A Bay of Plenty retailer's reaction to the row over Adidas' massive mark-up on the All Blacks jersey has been to drop the jersey's price to about what you can get it for online.

Whakatane Sportsworld's move comes amid threats from New Zealand's largest sports retailer to send the new All Blacks jerseys back unless adidas lowers the price.

The jersey retails for around $220 in most New zealand retail outlets, but can be bought online for around $100 less.

Whakatane Sportsworld retailer Tony Bonne says his move has sparked phone calls from Queenstown to Northland.


"We need to make a point about global pricing," Mr Bonne said.

"It''s really important that wholesalers and manufacturers throughout New Zealand take note that as retailers, we've got to sell products that are competitive with the world because we're in a global market now."

Mr Bonne says the store is losing money on the jerseys, but they've done it to make a point.

Rod Duke, general manager of Rebel Sport and Briscoes, is also upset at the price difference between New Zealand and other overseas markets.

Mr Duke said he was meeting New Zealand representatives for adidas today about the difference in price.

"If we haven't been able to sell it, then we'd better make some different arrangements. We're going to have some very, very, very serious discussions. But at the end of the day, it's not damn fair."

When asked if he would send the All Blacks jerseys back if adidas did not lower the price, he said:

"You can rest assured, that will be the tone of my conversations."


Adidas declined to comment last night, but adidas New Zealand's country manager David Huggett had previously said the cost disparity between New Zealand and overseas was in part due to currency fluctuations.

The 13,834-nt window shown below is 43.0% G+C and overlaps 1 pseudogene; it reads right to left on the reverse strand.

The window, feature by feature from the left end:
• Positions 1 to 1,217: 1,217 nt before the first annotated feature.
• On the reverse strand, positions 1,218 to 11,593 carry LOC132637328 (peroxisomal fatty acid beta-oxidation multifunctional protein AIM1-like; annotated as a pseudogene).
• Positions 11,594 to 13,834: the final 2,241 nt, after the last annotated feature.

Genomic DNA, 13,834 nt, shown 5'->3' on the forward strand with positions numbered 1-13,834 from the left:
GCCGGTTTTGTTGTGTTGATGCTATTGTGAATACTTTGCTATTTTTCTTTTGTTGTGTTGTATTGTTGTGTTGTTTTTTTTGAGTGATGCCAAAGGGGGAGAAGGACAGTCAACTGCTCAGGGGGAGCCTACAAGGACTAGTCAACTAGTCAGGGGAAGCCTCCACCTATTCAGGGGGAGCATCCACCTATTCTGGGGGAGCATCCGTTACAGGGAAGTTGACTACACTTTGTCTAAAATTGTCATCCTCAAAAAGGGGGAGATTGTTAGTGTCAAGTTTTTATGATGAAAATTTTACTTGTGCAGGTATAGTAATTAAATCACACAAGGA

"The price we set in New Zealand is relative to the local market and the price they pay overseas is largely driven against currency fluctuation which has changed quite significantly over the last couple of years," he told NewstalkZB.

Mr Duke said adidas had made "all sorts of excuses" but it was not good enough.

"I'm absolutely furious and I'm absolutely gutted with the news as it came through. I just can't believe that this sort of thing could happen.

"How in the world, in the home of rugby where [the] world rugby cup is being staged, how can there possibly be this vast difference between the pricing?

"And so I'm having conversations about the cost prices."

Mr Duke said he had been completely unaware about the cost disparity.

He said adidas gave Rebel Sport a cost-price for the jerseys and a recommended retail price nine months ago, which he said did not seem overly excessive.

"Then we merrily put it on the shelves, and then lo and behold some websites on some overseas markets proceeded to sell the product, the identical product, for significantly cheaper than we were able to sell the product ourselves."

The retailer had only slim margins - about 7 per cent - on their stock and Mr Duke said Rebel Sport had the same margins for a $20 T-shirt as it did for the $220 jersey.

"This is just a ridiculous situation - we didn't need this, nobody needed this. All our customers want to do, or New Zealand fans want to do, is get out there buy a jumper, get along to the games and watch them win," he said.

Meanwhile, the US website WorldRugbyShop.com, who sell the new World Cup jersey for around NZD$105, has removed New Zealand from its list of shipping destinations.

Last week adidas confirmed some overseas websites are being investigated to see if they were breaking a cross-border agreement which stops them from selling to New Zealand residents.